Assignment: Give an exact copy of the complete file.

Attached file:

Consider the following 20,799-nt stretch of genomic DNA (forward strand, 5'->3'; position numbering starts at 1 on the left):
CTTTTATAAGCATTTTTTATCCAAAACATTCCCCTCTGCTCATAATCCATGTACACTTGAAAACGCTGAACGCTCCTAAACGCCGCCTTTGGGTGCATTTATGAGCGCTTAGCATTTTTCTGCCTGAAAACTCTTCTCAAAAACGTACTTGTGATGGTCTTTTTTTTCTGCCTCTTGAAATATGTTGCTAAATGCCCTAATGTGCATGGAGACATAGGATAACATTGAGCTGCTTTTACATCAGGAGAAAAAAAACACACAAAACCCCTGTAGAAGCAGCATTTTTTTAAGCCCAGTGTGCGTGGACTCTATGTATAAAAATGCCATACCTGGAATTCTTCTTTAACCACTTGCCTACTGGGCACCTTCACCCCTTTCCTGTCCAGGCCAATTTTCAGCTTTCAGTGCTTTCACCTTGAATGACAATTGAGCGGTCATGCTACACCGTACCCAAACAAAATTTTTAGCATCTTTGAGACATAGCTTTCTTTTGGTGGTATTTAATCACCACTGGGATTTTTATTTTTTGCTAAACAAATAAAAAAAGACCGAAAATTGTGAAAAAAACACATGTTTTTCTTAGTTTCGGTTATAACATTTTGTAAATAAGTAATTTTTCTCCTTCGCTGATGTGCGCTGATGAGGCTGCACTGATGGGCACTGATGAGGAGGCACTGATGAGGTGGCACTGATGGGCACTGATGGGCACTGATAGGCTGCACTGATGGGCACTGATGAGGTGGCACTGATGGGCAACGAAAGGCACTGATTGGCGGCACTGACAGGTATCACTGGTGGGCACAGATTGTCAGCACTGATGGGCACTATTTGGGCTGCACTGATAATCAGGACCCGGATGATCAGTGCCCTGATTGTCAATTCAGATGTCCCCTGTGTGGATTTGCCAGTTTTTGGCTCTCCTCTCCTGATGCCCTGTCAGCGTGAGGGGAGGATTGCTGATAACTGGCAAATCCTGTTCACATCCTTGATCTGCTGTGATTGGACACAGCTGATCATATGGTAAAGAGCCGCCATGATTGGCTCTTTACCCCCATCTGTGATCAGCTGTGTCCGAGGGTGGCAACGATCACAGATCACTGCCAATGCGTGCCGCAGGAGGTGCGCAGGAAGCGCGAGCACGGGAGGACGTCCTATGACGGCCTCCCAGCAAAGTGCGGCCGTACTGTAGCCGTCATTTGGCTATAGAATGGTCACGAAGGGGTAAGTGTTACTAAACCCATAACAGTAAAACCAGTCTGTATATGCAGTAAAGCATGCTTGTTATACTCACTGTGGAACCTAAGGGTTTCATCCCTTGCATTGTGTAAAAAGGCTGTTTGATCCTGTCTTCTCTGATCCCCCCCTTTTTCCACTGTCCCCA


Consider the following 20,799-nt stretch of genomic DNA (forward strand, 5'->3'; position numbering starts at 1 on the left):
CTTTTATAAGCATTTTTTATCCAAAACATTCCCCTCTGCTCATAATCCATGTACACTTGAAAACGCTGAACGCTCCTAAACGCCGCCTTTGGGTGCATTTATGAGCGCTTAGCATTTTTCTGCCTGAAAACTCTTCTCAAAAACGTACTTGTGATGGTCTTTTTTTTCTGCCTCTTGAAATATGTTGCTAAATGCCCTAATGTGCATGGAGACATAGGATAACATTGAGCTGCTTTTACATCAGGAGAAAAAAAACACACAAAACCCCTGTAGAAGCAGCATTTTTTTAAGCCCAGTGTGCGTGGACTCTATGTATAAAAATGCCATACCTGGAATTCTTCTTTAACCACTTGCCTACTGGGCACCTTCACCCCTTTCCTGTCCAGGCCAATTTTCAGCTTTCAGTGCTTTCACCTTGAATGACAATTGAGCGGTCATGCTACACCGTACCCAAACAAAATTTTTAGCATCTTTGAGACATAGCTTTCTTTTGGTGGTATTTAATCACCACTGGGATTTTTATTTTTTGCTAAACAAATAAAAAAAGACCGAAAATTGTGAAAAAAACACATGTTTTTCTTAGTTTCGGTTATAACATTTTGTAAATAAGTAATTTTTCTCCTTCGCTGATGTGCGCTGATGAGGCTGCACTGATGGGCACTGATGAGGAGGCACTGATGAGGTGGCACTGATGGGCACTGATGGGCACTGATAGGCTGCACTGATGGGCACTGATGAGGTGGCACTGATGGGCAACGAAAGGCACTGATTGGCGGCACTGACAGGTATCACTGGTGGGCACAGATTGTCAGCACTGATGGGCACTATTTGGGCTGCACTGATAATCAGGACCCGGATGATCAGTGCCCTGATTGTCAATTCAGATGTCCCCTGTGTGGATTTGCCAGTTTTTGGCTCTCCTCTCCTGATGCCCTGTCAGCGTGAGGGGAGGATTGCTGATAACTGGCAAATCCTGTTCACATCCTTGATCTGCTGTGATTGGACACAGCTGATCATATGGTAAAGAGCCGCCATGATTGGCTCTTTACCCCCATCTGTGATCAGCTGTGTCCGAGGGTGGCAACGATCACAGATCACTGCCAATGCGTGCCGCAGGAGGTGCGCAGGAAGCGCGAGCACGGGAGGACGTCCTATGACGGCCTCCCAGCAAAGTGCGGCCGTACTGTAGCCGTCATTTGGCTATAGAATGGTCACGAAGGGGTAAGTGTTACTAAACCCATAACAGTAAAACCAGTCTGTATATGCAGTAAAGCATGCTTGTTATACTCACTGTGGAACCTAAGGGTTTCATCCCTTGCATTGTGTAAAAAGGCTGTTTGATCCTGTCTTCTCTGATCCCCCCCTTTTTCCACTGTCCCCA